Schmehs Beispiele belegen auch, dass die Verfasser verschlüsselter Karten meist männlich  waren. Den Grund hierfür vermutet der Krypto-Experte unter anderem in der Tatsache, dass ledige junge Frauen wie Theresia Metzler typischerweise bei ihren Eltern wohnten, die ebenso über ihre Korrespondenz wie über ihren guten Ruf wachten. Josef Fröwis tingelte derweil durch Österreich und verschickte Motivkarten mit „Grüßen von der Arlbergbahn“, stets verziert mit seiner geheimen Notenschrift.


Source: Bregenzerwald Archiv

„WIE ICH DICH LIEBE, SO INNIG, SO HEISS, SO TREU UND WAHR ALS MEIN LEBEN SAMMT DER GANZEN WELT!!! SO SEHR!!! SO SEHR!!!“, schwärmt er. Und fleht: „O SÜSSE RESI, MEINE UNENDLICH GELIEBTE BRAUT!!!! ERHÖRE MICH DOCH!!!!! BITTE!!!! BITTE!!!!! BITTE!!!!!!!“. Antworten von Resi sind nicht erhalten geblieben. Vermutlich war keusches Schweigen die klügste Strategie, um Josefs versteckte Botschaften weiterhin als harmlose Kritzeleien zu tarnen. Vielleicht machte die junge Frau ihrem Herzen aber auch in den wenigen Momenten trauter Zweisamkeit Luft, die die Verliebten miteinander teilten („KOMME VIELLEICHT HEUTE BIS NEUN UHR WIEDER VOR DAS KÜCHENFENSTER“.)

Eine der wenigen Schmeh bekannten verschlüsselten Korrespondenzen zweier Liebender lässt erahnen, wie Resis Antwort vielleicht ausgesehen hätte. Sie stammt von 1904 und besteht aus zwei Postkarten. Die erste enthält die mit Zahlen und Strichen verschlüsselte Botschaft eines August Dedering aus Neunkirchen an seine Liebste Maria Scheck in Mönchengladbach. Maria, gar nicht schüchtern, antwortet mit den zärtlichen, ebenfalls codierten Worten: „DU BIST MEIN TREUER SÜSSER HERZENSAUGUST MEIN GANZES EINZIGES GLÜCK AUF DIESER WELT.“


Source: Manfred Hahn

Küsse ohne ohne Zahl

Nicht alle 44 Postkartentexte zeugen von Glück und von Harmonie: Hier und da weist die Notenschrift Missklänge auf. „ACH MEINE INNIG GELIEBTE O LASSET EUCH NICHT BETHÖREN VON FREMDEN DIE NACH MÄDCHEN HERZEN TRACHTEN UN IHRE BEGIERDEN ZU BEFRIEDIGEN UND WIEDER WEITER ZIEHEN UM ES WIEDER SO ZU MACHEN!“, schreibt Fröwis, eifersüchtig auf mögliche Nebenbuhler. Erotische Begierde drückt der Organist mal mehr, mal weniger subtil aus. So schickt er Resi beispielsweise das Bild zweier Liebender auf einer Waldlichtung mit den Worten „DENKE WIR SEIEN SO BEISAMMEN UND ICH HERZE UND KÜSSE DICH OHNE OHNE ZAHL!!!!!!!!!!!!!!!!!!!! SCHAU WIE S´ AMÖRLE SCHIESST!“.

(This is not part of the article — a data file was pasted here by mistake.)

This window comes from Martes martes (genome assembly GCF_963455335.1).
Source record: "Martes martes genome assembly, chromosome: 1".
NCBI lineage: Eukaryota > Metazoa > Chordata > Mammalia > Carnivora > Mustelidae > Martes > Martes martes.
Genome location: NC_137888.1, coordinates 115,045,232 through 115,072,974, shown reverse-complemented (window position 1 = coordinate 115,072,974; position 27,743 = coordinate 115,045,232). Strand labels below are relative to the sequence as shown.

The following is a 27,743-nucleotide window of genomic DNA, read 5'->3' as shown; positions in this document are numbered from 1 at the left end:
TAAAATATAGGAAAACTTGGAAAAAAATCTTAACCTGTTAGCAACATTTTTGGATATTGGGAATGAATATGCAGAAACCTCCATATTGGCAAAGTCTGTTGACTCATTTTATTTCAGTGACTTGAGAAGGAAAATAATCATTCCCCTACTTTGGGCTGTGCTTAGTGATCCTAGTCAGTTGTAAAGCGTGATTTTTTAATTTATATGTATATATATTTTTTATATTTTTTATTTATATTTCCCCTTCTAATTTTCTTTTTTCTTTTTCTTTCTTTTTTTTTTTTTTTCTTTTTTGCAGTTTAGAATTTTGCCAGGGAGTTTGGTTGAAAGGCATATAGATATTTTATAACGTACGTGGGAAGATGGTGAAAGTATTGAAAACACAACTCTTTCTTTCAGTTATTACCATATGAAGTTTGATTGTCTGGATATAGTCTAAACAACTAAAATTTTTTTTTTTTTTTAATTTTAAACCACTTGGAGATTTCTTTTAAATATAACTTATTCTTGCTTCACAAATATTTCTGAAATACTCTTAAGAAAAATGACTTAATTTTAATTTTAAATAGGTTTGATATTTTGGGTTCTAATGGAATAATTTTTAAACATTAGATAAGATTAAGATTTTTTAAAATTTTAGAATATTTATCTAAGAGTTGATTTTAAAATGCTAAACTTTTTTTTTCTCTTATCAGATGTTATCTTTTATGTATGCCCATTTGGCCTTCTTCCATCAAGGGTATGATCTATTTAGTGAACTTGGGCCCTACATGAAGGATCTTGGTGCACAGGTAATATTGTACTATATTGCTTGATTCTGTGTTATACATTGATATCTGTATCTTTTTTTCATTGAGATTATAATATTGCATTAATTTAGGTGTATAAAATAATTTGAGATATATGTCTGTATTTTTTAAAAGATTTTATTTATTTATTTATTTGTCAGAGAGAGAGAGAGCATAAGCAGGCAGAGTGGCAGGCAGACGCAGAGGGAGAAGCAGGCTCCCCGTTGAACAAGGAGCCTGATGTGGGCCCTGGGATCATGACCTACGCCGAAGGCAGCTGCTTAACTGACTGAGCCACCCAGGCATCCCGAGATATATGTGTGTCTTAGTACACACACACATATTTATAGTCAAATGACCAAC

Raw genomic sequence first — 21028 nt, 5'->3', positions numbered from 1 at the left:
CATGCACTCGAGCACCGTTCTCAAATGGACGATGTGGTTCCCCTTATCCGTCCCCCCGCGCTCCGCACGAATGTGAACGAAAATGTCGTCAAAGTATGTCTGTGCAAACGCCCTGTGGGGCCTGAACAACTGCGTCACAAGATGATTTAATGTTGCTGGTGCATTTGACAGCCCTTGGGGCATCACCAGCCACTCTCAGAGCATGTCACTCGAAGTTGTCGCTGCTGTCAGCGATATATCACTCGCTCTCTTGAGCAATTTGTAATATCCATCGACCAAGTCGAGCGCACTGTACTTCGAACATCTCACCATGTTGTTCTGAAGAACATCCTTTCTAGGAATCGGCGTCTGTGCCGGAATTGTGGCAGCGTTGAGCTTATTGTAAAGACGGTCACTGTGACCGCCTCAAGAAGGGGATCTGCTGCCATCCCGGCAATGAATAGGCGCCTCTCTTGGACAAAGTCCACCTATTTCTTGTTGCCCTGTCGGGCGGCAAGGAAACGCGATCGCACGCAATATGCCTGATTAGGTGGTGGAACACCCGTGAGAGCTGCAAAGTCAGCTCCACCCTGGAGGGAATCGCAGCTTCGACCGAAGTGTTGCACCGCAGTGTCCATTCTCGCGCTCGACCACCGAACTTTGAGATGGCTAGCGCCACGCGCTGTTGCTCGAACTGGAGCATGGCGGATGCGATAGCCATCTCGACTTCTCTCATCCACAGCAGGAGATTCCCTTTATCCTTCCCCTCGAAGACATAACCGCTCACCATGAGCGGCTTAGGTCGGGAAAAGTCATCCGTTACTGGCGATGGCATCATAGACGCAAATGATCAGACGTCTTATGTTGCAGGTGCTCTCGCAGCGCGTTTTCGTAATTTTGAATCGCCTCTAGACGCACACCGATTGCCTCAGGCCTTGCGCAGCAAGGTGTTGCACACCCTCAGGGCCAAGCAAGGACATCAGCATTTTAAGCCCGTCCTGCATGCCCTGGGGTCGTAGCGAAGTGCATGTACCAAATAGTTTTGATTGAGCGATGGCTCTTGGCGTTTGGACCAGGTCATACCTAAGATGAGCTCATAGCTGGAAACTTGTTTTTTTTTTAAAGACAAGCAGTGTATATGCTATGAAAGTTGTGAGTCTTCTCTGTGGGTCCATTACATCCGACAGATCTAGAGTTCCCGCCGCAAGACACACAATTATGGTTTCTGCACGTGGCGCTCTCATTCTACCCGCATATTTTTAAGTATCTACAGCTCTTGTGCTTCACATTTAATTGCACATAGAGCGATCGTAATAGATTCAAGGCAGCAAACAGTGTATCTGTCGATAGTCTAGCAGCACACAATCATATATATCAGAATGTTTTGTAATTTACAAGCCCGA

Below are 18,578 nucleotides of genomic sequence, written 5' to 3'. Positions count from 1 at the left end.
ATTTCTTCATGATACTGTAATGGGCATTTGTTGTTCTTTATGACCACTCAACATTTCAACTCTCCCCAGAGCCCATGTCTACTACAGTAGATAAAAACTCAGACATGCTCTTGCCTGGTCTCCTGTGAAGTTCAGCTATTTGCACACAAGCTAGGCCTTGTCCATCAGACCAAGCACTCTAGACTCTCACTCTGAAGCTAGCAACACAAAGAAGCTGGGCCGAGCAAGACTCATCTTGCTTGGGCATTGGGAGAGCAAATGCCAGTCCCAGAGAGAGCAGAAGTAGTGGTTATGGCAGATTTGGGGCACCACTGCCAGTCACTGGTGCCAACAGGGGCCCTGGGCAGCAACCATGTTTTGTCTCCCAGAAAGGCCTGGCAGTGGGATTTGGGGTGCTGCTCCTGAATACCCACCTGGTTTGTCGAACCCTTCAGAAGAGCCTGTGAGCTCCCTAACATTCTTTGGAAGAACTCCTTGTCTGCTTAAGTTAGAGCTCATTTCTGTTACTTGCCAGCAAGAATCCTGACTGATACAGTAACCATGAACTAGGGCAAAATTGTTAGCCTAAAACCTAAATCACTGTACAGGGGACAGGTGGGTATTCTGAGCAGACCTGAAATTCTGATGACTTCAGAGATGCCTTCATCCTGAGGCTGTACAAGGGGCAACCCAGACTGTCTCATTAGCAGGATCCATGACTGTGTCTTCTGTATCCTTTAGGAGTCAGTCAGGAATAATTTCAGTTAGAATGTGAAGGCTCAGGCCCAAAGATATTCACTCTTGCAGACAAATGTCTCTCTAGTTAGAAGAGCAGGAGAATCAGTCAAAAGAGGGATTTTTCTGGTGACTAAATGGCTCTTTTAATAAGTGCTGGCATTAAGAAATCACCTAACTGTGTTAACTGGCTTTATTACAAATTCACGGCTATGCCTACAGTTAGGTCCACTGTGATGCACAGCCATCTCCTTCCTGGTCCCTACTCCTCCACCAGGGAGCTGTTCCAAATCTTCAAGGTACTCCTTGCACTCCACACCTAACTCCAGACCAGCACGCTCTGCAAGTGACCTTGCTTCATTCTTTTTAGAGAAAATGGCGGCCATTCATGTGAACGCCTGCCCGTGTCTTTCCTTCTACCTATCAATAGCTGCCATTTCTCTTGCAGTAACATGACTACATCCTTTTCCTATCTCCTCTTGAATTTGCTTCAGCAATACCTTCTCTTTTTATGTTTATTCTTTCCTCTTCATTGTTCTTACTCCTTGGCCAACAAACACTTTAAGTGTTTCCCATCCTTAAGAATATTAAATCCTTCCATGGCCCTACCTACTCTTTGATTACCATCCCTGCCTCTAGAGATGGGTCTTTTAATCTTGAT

Source: Bregenzerwald Archiv

Wir wissen nicht, ob Theresia Metzler wirklich jeder einzelnen Postkarte entgegen fieberte oder ob sie Josefs  Notengebilde und seinen inflationären Gebrauch von Ausrufezeichen auch mal leid war. Ungeklärt bleibt auch, ob unser fiktiver Postbote das Geheimnis des jungen Paars erriet. Sicher ist, dass Josef Fröwis seine Resi letztlich zum Traualtar führte – und dass seine verschlüsselte Postkartensammlung heute zu den wohl umfangreichsten ihrer Art zählt.


Further reading: Who can solve this beautiful encrypted postcard?

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Kommentare (8)

  1. #1 Thomas
    10. Januar 2019

    Ein informativer und amüsanter Artikel! Die umfangreiche Postkartensammlung bietet Klaus hier: http://scienceblogs.de/klausis-krypto-kolumne/encrypted-postcards-written-by-josef-froewis-1866-1934/

  2. #2 Phil
    10. Januar 2019

    Endlich wieder ein deutschsprachiger Text in der Kryptokolumne, da lässt sich’s wieder flüssig lesen. Gerne mehr davon!

  3. #3 Colin Bierton
    Neuenkirchen